embark for Mombasa where it took the train to Nakuru, a town 8,000 feet high in
the hills. A recuperation period
followed, and then training programmes were completed on Lewis Guns and mortars
as the company was issued with both weapons in addition to the machine
guns. Major Berkeley received a
Distinguished Service Order and two Military Crosses were awarded.
For the last half of the year 259 Company
was involved in heavy fighting in the southern part of GEA. This culminated in a massive four-day battle at
Mahiwa where the company was firing its weapons at close range in thick bush; over
500 German troops were killed but the British suffered similarly and several
officers and men of 259 Company were killed and wounded. Later six men were awarded the Distinguished
Conduct Medal for gallantry displayed in action in southern GEA.
this action the British authorities decided to repatriate all remaining
European and Indian troops from East Africa, leaving the fighting to the Askari
who could withstand the local conditions.
259 Machine Gun Company left East Africa on 10th December
1917. On reaching England the Regular
Army officers were posted back to 2LNL and all others were posted elsewhere
within the Machine Gun
Above: The award document for the Iron Cross 1st Class to Unteroffizier Wetjen, a member of Lettow-Vorbeck's Schutztruppe für deutsch-Ostafrika
end of a ‘Sideshow’
At the end of 1917 Colonel von
Lettow-Vorbeck withdrew a very slimmed-down and tightly selected Schutztruppe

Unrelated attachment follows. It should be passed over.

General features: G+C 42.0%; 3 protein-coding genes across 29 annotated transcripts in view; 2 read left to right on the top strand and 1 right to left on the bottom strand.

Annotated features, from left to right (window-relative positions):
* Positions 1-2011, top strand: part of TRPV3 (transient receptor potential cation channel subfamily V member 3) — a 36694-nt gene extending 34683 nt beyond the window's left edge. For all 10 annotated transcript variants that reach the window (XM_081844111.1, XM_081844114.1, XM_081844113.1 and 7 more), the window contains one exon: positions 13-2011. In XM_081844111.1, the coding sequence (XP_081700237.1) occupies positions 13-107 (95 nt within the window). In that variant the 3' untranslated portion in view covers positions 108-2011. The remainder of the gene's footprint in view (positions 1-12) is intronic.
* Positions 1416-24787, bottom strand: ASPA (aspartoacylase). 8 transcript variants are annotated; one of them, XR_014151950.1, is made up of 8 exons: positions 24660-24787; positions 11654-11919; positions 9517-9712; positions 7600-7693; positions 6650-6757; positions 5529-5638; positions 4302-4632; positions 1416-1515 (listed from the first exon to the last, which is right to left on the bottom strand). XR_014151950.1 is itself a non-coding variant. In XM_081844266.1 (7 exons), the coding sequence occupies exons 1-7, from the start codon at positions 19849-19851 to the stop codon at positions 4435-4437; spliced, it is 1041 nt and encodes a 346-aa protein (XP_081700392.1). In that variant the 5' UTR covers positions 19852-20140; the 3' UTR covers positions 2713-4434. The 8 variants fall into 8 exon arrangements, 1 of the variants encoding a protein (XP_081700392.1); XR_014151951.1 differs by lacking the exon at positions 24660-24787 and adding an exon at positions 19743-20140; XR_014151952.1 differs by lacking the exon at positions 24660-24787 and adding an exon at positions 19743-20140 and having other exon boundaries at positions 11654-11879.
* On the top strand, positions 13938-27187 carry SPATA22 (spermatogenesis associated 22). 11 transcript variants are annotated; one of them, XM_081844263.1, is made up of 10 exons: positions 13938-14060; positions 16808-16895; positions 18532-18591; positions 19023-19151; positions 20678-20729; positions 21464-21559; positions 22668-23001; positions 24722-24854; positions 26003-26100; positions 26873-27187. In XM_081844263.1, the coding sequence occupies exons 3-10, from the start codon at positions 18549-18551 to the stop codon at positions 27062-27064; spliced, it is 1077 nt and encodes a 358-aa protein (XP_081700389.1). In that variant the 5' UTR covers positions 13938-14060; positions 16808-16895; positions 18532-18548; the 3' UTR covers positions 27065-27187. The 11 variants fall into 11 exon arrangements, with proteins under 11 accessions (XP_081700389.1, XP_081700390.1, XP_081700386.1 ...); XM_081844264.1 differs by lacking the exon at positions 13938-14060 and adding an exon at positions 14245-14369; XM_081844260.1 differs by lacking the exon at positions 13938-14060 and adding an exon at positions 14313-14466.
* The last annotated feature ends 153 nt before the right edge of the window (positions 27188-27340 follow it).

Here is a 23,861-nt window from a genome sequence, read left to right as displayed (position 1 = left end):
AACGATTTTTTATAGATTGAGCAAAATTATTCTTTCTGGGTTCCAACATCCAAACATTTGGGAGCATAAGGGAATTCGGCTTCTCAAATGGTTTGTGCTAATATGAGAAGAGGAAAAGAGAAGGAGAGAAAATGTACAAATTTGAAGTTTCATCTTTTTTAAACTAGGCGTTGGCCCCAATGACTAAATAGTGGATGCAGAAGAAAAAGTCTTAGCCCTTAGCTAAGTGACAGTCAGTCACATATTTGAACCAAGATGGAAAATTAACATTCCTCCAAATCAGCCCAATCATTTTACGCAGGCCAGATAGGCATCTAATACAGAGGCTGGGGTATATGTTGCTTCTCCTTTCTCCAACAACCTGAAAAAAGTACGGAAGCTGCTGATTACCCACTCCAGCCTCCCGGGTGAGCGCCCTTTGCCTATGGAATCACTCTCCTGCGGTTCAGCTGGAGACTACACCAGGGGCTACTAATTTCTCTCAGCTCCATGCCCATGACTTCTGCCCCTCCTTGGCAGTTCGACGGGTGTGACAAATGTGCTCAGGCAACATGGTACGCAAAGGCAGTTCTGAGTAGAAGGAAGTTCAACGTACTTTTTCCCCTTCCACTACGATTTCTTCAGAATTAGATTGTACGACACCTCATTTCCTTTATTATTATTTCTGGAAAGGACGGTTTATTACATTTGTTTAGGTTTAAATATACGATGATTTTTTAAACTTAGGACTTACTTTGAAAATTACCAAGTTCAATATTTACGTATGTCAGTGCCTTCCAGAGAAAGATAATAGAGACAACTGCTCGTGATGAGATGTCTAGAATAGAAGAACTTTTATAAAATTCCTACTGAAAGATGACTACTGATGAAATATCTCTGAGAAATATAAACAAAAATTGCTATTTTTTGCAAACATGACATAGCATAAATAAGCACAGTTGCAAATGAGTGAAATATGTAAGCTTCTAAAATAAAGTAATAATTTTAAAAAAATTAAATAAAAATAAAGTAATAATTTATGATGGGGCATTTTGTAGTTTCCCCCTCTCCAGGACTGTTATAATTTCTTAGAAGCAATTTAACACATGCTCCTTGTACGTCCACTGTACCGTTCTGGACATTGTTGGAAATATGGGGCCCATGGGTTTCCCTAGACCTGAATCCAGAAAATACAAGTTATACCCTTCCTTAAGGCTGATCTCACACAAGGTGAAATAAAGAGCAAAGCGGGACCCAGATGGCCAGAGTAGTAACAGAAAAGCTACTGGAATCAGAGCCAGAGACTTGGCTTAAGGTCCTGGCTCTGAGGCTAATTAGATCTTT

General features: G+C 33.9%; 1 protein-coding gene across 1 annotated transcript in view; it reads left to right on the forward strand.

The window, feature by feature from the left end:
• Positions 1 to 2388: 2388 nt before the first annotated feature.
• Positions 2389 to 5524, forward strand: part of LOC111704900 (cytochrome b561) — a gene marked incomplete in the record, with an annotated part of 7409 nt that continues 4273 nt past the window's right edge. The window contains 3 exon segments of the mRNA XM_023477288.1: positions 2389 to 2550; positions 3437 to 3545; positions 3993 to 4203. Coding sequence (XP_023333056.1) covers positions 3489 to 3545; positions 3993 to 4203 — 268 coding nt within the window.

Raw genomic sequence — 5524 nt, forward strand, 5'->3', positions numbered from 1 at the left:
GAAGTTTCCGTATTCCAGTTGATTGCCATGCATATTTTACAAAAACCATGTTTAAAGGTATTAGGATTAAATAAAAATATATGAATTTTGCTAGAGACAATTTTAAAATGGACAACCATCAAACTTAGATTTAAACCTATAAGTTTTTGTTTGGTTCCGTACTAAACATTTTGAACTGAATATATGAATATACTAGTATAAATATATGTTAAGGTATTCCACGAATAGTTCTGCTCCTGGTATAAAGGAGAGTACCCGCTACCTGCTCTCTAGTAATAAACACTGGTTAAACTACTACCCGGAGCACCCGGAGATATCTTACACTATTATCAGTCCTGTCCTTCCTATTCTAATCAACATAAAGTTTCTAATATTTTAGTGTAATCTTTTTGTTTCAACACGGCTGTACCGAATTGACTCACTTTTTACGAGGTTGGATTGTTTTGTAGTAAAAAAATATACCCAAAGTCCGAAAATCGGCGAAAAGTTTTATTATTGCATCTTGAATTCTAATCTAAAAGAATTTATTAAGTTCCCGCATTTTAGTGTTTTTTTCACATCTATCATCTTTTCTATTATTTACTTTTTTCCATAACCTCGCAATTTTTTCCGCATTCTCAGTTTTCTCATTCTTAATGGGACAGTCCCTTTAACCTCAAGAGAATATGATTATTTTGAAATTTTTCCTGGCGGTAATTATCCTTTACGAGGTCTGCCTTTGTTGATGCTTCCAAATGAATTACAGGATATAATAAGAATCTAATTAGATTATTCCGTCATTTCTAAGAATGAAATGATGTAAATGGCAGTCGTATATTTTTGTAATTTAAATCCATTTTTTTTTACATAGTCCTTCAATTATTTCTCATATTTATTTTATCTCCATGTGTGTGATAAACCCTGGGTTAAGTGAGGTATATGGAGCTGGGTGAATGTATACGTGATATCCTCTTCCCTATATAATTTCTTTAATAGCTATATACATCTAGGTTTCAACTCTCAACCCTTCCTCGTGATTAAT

southwards into Portuguese East Africa (PEA - now Mozambique). For the final year of the war he stayed ahead
of his British adversaries who followed him from GEA and Nyasaland; several
times he was brought to bay by British columns, but he always extricated his
troops and lived to fight another day.
As the war ended he had marched his men back into GEA, around the head
of Lake Nyasa, and he was in Northern Rhodesia (now Zambia) advancing towards
Portuguese West Africa (now Angola).
There were no British troops in his way and he would have been able to
operate indefinitely in Angola by capturing Portuguese supply dumps, as he had
done in PEA. But the Armistice in
Europe, when the news of it trickled through to Northern Rhodesia, led to the
surrender of the Schutztruppe, the disbandment of the German Askari, and the
repatriation to Europe of the German, Austrian and Hungarian officers and
senior ranks. Sadly the world-wide
Spanish Influenza epidemic then killed many brave soldiers of both sides who
had survived four years of brutal bush warfare.
In history books the Great War East Africa
Campaign is referred to as a ‘Sideshow’.
Such it may have seemed to be, to observers in Europe, but to the men
fighting in the bush it was a battle of survival against the climate and the
conditions as well as a battle against a fierce enemy who could be just behind
the next tree, with his bayonet lunging towards your belly.
Probably up to 50 men from 2LNL saw the war
end in East Africa. They had become
important parts of the British military machine in the theatre and they were
needed in their staff or specialist appointments until the end. Some men stayed even longer, such as the 2LNL
Bandmaster who became the 3KAR Bandmaster in Kenya, and a Warrant Officer who
became the KAR Quartermaster also in Kenya; they completed their military
careers with the KAR in a strange land that they had come to understand and appreciate. But others had no choice in the matter, they
were the 134 officers and men of the 2nd Battalion The Loyal North
Lancashire Regiment and 259 Company, Machine Gun Corps who were buried in East
Africa or off its coast at sea; other comrades of theirs lie in graves near hospitals
in South Africa.